Evidence suggests that the recent shift onto second-tier retirement incomes policy, which culminated in the Super Guarantee, has increased inequality – and gender inequality
in particular – without efficiently meetings its policy goals.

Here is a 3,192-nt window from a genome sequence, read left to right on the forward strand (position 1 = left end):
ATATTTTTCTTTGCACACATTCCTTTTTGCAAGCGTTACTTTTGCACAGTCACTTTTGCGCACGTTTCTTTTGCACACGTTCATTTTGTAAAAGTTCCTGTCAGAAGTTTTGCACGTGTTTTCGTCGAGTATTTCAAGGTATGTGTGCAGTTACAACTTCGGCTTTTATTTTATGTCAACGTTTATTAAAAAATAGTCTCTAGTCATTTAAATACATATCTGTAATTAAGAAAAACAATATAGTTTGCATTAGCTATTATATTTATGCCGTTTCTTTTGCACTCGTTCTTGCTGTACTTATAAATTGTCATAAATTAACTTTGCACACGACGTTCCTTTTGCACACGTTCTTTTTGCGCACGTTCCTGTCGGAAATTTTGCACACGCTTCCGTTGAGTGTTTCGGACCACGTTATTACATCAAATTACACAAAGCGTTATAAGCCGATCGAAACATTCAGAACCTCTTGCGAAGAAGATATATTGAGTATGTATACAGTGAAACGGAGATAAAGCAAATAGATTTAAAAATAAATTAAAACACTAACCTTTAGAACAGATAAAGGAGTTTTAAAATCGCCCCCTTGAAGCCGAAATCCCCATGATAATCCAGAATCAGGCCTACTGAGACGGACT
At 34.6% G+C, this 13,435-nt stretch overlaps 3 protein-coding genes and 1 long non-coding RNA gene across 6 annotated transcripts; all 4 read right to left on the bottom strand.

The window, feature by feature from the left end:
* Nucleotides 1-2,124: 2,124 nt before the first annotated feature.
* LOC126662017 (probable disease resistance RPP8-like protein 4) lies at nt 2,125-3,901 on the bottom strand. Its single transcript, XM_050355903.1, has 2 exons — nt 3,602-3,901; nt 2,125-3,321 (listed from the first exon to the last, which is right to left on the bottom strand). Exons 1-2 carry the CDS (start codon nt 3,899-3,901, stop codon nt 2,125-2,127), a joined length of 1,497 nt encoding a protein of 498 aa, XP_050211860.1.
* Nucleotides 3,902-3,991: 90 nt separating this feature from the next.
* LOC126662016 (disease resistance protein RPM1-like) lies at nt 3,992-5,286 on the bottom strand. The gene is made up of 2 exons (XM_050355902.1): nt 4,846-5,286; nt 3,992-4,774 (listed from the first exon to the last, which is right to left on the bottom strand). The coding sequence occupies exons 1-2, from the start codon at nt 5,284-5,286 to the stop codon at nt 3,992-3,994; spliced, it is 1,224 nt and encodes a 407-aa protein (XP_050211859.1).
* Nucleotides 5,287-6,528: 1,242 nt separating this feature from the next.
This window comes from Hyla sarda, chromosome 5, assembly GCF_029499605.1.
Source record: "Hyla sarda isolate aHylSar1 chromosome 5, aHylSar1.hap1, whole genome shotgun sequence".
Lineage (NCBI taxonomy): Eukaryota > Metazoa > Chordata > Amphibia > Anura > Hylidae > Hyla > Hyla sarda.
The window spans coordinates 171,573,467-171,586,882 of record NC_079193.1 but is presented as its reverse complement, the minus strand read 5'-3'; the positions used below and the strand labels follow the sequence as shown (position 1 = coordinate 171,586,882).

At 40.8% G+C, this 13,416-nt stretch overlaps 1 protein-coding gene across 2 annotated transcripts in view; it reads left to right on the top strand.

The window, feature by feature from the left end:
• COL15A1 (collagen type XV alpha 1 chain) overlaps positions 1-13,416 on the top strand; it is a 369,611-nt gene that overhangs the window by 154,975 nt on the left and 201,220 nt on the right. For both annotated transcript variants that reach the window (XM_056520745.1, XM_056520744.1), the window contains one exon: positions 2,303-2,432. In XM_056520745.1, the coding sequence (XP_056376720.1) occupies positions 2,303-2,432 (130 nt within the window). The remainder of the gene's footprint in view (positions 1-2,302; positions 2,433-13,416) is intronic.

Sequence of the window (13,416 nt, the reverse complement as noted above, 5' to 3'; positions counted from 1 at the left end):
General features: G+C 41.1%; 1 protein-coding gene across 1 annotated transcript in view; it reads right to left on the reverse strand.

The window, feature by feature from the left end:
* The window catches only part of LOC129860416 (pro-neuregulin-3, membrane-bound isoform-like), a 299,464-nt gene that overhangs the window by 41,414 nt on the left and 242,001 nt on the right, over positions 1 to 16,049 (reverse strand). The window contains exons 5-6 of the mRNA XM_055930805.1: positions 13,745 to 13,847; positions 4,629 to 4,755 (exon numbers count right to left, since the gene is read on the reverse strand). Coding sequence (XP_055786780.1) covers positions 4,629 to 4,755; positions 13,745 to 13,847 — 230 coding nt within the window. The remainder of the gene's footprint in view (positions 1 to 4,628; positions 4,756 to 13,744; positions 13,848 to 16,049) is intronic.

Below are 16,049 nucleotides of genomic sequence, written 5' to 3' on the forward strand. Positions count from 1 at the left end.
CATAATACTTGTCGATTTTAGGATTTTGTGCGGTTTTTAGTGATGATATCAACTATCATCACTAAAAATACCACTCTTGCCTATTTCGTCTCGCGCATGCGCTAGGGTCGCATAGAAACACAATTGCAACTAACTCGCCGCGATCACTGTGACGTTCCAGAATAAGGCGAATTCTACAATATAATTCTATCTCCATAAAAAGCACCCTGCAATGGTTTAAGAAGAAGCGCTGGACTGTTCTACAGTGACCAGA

Importantly, the ability of private super to increase retirement income, reduce public spending and boost national savings are much more tenuous than often assumed. This, in turn, makes it more difficult to justify the large and inequitable subsidies that the super tax concessions provide to private super funds and the well-off. The clear implications of these findings are that reform to the super tax concessions and Super Guarantee could simultaneously improve efficiency and reduce inequality. Adam Stebbing examines the fiscal and distributive impact of private retirement incomes policy